Sudhir Gota's excellent, detailed and still simple post on Bangalore (link via the sustran group) is a must-read, if only for the photos. While I've visited Bangalore a few times, I've never stayed there. Via blogs, and a couple of friends, I'd heard of the traffic chaos in the green city. I'd assumed it was because of fly-overs and such-like. But there's clearly more to it. Read Sudhir's post to get a sense of how bad urban planning can make life hell for it's residents.
While Bangalore is now facing the consequences of a car-friendly Government urban policy (i.e. priority for roads over rail, buses, etc.), Mumbai has been seeing it for time immemorial. In all the debates and controversies over the Peddar Road Flyover and the Bandra-Worli-Nariman Point Sea Link, not even half the attention has been given to transport systems from the Metro to bus rapid-transport systems.
There's a thought process at work here goes like - more roads = less traffic. Now, I'm not an urban planner, but in Mumbai, 88% of commuters use public transport. So by any logic, any policy that focuses on flyovers and sea-links over rail and bus has to be, at best, questionable.
And yet, for as long back as I can remember, the conventional way of measuring Mumbai's infrastructure progress is by asking how many new roads and flyovers are getting added. Which suits politicians well because roads and flyovers are easier to build and become vote-winning propositions. Yet, I doubt this line of logic is ever going to change.
And yet, any Mumbaikar can tell you that traffic in Mumbai is just going haywire. Sure, that's always been the case, but that's not the point. The development and expansion of the Western and Eastern Express Highways were much-needed relief for the far-flung suburbs. But picture this for a moment - with all the development in Central Mumbai (i.e. Lower Parel and the surrounding Mill Land areas), where are the roads to support them? For all the hype and hoopla, the Bandra Worli Sealink will not really solve the problem because it will offload all the vehicles at Love Grove Junction on one side and the Bandra Reclamation junction on the other. What about dispersal from there?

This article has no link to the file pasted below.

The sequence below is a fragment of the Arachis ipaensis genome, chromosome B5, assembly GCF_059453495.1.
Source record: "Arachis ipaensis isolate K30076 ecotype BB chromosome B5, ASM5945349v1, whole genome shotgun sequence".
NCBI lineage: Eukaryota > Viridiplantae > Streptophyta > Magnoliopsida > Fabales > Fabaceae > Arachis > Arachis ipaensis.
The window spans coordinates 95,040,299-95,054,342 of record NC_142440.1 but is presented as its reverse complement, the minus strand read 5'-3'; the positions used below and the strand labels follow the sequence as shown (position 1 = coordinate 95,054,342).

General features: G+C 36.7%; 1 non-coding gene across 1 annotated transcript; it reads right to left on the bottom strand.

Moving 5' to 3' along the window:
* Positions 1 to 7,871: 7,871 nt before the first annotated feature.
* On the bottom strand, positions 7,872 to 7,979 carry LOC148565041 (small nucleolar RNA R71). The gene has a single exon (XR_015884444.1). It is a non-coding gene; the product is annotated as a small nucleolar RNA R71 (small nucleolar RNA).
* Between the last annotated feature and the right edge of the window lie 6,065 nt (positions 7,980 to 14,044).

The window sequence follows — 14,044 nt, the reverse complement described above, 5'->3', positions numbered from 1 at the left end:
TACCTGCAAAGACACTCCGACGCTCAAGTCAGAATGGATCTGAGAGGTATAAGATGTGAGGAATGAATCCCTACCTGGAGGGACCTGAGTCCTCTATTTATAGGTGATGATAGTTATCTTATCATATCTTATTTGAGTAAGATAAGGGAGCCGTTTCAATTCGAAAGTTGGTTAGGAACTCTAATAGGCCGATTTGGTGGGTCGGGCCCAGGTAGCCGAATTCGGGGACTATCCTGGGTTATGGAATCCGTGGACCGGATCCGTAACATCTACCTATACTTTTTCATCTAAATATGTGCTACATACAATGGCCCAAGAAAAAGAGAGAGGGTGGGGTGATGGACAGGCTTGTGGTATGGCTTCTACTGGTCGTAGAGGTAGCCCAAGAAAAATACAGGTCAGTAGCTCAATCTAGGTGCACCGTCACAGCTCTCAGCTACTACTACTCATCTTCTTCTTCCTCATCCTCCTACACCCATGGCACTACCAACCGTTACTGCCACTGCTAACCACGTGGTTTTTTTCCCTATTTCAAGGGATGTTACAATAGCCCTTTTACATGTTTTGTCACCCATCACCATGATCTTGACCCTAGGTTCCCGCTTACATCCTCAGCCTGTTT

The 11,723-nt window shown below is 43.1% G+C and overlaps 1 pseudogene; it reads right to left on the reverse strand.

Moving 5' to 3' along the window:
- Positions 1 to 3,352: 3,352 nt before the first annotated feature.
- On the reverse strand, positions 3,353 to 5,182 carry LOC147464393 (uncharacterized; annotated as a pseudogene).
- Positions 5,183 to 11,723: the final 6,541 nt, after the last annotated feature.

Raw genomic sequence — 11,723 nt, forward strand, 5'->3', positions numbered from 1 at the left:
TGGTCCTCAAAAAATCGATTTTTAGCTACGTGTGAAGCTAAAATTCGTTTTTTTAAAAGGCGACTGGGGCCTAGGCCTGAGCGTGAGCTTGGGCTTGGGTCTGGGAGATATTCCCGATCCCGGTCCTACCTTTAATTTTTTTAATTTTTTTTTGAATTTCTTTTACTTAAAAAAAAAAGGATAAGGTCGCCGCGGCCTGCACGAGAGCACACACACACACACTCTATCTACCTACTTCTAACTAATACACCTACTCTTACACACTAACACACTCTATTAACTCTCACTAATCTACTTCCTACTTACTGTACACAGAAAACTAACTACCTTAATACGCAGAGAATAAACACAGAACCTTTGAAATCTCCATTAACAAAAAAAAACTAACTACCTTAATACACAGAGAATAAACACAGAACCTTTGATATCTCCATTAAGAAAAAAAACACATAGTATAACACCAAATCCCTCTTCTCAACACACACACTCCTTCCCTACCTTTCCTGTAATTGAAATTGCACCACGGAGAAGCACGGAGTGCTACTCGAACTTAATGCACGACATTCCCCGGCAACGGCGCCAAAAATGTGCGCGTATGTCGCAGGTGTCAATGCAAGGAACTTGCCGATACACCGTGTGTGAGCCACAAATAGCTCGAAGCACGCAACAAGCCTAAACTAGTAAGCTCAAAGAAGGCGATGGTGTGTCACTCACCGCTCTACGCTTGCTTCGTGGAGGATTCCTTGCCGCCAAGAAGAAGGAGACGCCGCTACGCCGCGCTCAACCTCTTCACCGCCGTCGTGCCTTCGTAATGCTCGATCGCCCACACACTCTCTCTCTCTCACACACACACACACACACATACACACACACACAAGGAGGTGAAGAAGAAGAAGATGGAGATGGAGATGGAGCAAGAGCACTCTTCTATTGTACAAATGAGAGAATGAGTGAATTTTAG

The issue at the core is much larger than a sealink or a road or a flyover or a Worli, Bandra or whatever. The issue is the thinking. Let me put that in perspective for you. Forty-six years ago, in 1962, our urban planners thought of sealinks to connect the island city to the suburbs. In 1968, the planners thought of underground rail. Till date, nothing has been achieved.
We're in 2008 now. All the phases of the Metro will be functioning anywhere between 2011-2012 (best case). The MUTP should have expanded the rail capacity by then and - hopefully - some kind person would have consented to the Bus Rapid Transit System (BRTS). My guess is with that, we should have taken care of our current requirements.
But here's the thing. Way back in the 70s, something called New Bombay was thought of. A few years back, the Special Economic Zones were mooted by the Ambanis. Till date, nothing meaningul has happened on either front. Almost all of the expansion and development in the last few decades has remained concentrated in Mumbai (with some suburbs like Andheri and Malad opening up to the services sector).
Question - why have we not thought of creating more Mumbai's around Mumbai?
It's that simple really in the end. The more you build, the more they will come. People, cars, etc. Look at how it's wreaking havoc in Bangalore. Our planners probably knew this in the 60s and the 70s. But nothing was done.
I don't think the planners and the politicians can take that same risk now. Else Mumbai 2050 (with a population exceeding Australia and perhaps many other Western countries by then) would make our current Mumbai look like Utopia.